The sound in a cut never lies

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A good ear can help with a CNC router’s performance, but only after careful consideration is given to tooling selection, and feed and speed rates

Here’s the tricky bit about choosing bits for use in a three-axis CNC router: there’s a lot to consider. You’re probably going to start with the material that needs to be cut, but you’ve also got to factor in the router’s spindle type and horsepower, the construction quality of the machine’s base and gantry, type of work-holding system and much more.

Then again, it might be more helpful to start with the basics, such as the differences and applications of straight-plunge, spiral and compressions bits.

These bits cost more than general woodworking bits because they are subject to longer periods of use and required to cut at a faster rate. The amount of heat a bit has to tolerate and the amount of force the bit is subjected to are both are much greater and for longer periods of time.

Though there is much debate about how router bits are used on a CNC router, there is one aspect that is always true: The more expensive, industrial-quality bits are a bargain. These bits will have better engineering, materials and design, and incorporate features such as high-quality carbide; increased clearance geometry, polished flutes and razor-sharp cutting edges.

Straight-plunge, spiral and compressions bits are manufactured in different configurations so they can effectively and efficiently cut materials like MDF, plywood, melamine and solid wood.

Straight-plunge bits often have one, two or three carbide-tipped flutes that are parallel to the rotation of the bit’s shaft. They tend to be used to cut at high-speeds in materials such as chipboard and MDF.

Spiral bits come in down-spiral and up-spiral configurations with any number of flutes. Down-spiral bits, as the name suggests, cut down into the material. This leaves a splinter-free top edge and helps keep the material tight against the work surface. However, the cutting action drives the removed material into the cut, causing additional wear and quicker dulling of the bit.

Conversely, up-spiral bits cut up from the material. This action ejects the removed material, helping to reduce wear on the bit and allowing for faster cutting speeds. But the edge of the cut will be prone to splintering and the material will be pulled off the work surface, which can cause inaccurate cuts.

Compression bits are a combination of down- and up-spiral bits. The cutting flutes spiral up from the bottom and down from the top. This drives the removed material to the middle of the cutter. These bits are used to cut completely through sheets of plywood, laminates and composites in one pass, leaving clean cuts on the top and bottom edges.

Feeds, speeds and chip loads

Like all other aspects of digital fabrication, there is more to know about a tool than just its physical characteristics. This involves knowledge of the machine’s characteristics and capabilities and a working knowledge of two machining concepts.

The first is the relationship between feed rate and speed. Feed rate refers to how fast the tooling will move through the material being cut or machined, which is measured in inches per minutes. Speed refers to the rotational speed of the spindle and is measured in revolutions per minute.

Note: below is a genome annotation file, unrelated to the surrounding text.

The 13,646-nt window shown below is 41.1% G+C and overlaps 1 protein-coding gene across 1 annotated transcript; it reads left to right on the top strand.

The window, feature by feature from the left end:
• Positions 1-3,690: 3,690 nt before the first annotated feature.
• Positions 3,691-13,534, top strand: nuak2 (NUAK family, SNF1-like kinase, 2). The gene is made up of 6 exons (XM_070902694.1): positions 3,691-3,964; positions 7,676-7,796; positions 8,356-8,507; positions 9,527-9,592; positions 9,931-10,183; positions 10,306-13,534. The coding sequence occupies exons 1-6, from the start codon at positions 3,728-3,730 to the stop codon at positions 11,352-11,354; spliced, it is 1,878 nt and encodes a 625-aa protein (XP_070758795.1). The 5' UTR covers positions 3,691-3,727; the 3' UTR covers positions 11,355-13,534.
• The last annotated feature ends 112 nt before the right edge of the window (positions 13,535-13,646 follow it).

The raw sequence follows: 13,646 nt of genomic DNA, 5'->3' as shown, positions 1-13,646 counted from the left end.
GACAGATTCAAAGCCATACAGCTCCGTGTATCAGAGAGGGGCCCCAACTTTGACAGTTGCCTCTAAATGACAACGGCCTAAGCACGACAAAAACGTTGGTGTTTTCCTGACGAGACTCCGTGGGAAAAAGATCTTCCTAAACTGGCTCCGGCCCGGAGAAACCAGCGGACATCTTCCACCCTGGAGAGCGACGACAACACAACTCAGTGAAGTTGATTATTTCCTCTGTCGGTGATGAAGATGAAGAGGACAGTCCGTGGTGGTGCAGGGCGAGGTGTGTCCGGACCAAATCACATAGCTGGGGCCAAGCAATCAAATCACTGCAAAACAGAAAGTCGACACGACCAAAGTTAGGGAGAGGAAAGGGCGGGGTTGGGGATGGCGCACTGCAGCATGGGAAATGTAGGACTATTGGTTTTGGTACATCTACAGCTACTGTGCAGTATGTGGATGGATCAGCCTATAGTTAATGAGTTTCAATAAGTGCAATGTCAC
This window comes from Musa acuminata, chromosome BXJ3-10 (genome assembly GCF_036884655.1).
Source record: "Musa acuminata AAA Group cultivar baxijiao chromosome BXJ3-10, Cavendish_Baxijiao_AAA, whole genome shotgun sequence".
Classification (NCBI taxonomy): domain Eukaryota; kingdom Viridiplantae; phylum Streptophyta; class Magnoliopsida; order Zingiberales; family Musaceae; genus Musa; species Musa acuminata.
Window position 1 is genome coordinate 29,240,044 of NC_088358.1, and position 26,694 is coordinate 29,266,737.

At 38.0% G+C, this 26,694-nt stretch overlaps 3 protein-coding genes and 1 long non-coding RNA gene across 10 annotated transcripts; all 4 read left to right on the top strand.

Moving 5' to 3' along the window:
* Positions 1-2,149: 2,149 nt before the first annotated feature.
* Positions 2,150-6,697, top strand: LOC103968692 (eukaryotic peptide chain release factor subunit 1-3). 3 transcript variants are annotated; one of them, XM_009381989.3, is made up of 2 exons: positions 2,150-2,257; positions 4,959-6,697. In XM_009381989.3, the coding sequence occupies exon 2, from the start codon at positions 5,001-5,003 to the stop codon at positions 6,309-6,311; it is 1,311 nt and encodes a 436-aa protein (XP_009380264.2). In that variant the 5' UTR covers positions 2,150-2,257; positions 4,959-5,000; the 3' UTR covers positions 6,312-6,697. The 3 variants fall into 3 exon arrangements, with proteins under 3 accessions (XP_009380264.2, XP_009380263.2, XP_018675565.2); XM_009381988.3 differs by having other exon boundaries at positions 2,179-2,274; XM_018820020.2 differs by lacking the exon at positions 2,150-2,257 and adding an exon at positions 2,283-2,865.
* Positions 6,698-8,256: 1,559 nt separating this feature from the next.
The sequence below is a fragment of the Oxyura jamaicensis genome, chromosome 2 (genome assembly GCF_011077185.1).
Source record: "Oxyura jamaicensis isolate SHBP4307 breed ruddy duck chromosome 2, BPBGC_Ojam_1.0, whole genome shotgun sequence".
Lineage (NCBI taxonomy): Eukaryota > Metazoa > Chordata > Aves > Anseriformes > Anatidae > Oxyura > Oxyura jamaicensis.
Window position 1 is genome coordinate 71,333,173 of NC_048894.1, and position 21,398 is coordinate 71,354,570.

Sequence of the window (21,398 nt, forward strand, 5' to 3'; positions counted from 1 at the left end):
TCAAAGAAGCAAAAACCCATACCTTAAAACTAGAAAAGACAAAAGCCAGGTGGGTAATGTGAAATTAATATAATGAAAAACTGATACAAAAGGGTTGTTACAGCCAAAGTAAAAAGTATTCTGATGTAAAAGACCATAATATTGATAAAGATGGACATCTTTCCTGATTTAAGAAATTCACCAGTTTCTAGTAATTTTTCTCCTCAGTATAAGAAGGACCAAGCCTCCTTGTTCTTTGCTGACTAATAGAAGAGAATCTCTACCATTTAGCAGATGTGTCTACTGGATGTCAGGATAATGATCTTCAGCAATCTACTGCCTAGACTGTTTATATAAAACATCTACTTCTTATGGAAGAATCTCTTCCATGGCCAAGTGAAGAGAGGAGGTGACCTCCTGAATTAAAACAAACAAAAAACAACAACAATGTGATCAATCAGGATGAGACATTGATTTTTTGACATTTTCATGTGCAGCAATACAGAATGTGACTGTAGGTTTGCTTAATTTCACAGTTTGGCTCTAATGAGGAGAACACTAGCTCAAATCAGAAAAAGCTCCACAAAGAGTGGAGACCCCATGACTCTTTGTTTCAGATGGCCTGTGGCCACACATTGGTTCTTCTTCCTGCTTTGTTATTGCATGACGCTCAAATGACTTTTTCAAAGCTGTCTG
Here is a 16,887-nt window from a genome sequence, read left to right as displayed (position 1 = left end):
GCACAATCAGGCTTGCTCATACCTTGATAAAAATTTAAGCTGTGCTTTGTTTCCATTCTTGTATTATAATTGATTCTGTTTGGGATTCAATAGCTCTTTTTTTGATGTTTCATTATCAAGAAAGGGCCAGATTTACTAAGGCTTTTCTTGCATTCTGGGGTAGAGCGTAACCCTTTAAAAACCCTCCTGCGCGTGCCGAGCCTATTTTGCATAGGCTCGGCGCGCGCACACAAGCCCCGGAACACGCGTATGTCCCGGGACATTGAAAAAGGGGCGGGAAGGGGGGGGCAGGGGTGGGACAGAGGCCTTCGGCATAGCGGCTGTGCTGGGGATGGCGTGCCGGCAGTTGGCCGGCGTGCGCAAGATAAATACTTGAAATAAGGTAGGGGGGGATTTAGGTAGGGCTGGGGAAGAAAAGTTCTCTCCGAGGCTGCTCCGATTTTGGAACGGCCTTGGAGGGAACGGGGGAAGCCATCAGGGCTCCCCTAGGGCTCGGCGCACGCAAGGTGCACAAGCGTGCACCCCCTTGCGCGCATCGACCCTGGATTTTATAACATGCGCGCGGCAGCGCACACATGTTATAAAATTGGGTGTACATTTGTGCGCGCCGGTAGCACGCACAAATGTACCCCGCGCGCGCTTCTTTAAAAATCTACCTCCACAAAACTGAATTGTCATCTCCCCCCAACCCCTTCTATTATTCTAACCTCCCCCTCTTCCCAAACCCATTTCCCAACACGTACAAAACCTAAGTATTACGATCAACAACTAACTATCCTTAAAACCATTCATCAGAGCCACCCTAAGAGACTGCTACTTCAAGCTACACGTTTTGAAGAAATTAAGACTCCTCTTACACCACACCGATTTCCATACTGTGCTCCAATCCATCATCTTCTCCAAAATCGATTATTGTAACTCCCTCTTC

The second is chip load, a measurement of the thickness in inches of material removed by each cutting edge of the tooling during a cut.

To calculate the chip load, multiple the feed rate by the RPM.

But if you were to put four CNC operators in a room, they’d have at least a dozen opinions on the appropriate feed, speed and chip-load best-case scenarios and they will all be more or less correct. Feeds, speeds and chip loads are determined to maximize the rate of material removal rate, produce the best possible edge cuts and maximize tool life. Sometimes, you can only achieve two out of the three.

For example, if the goal is to maximize material removal and surface finish, then a moderate-to-high feed rate and a high spindle speed will probably get the job done. However, this combination will tend to cause the tooling to run at a high temperature and shorten its life.

But if you’re cutting mostly sheet goods, where most of the cuts will be hidden in dados or rabbits, by edgebanding and sanding, a moderate feed rate and slow spindle speed might suffice, resulting in longer tool life.

So who’s right?

The question that often arises is what feeds and speeds are moderate and what are high? The answer is ambiguous. Generally, many tooling manufacturers suggest spindle speeds of between 10,000 to 20,000 RPM, but that depends on the feed rate, the characteristics and capabilities of the CNC router and the material being cut, among others.

This leads, more often than not, to making educated guesses on the proper feed and speed rates while using the trial-and error approach. Some of this can be avoided by contacting your tooling supplier for suggestions. Ask if you can be referred to another shop for answers and offer to pay for their knowledge and time. Online forums are another excellent option.

When all else fails, lend an ear to the situation. The sound of a tool in the cut can be quite informative. A quiet cut suggests you’ve probably got everything dialed in correctly, while squealing or growling suggests something is running either too fast or too slow.

This article originally appeared in the February 2015 issue.

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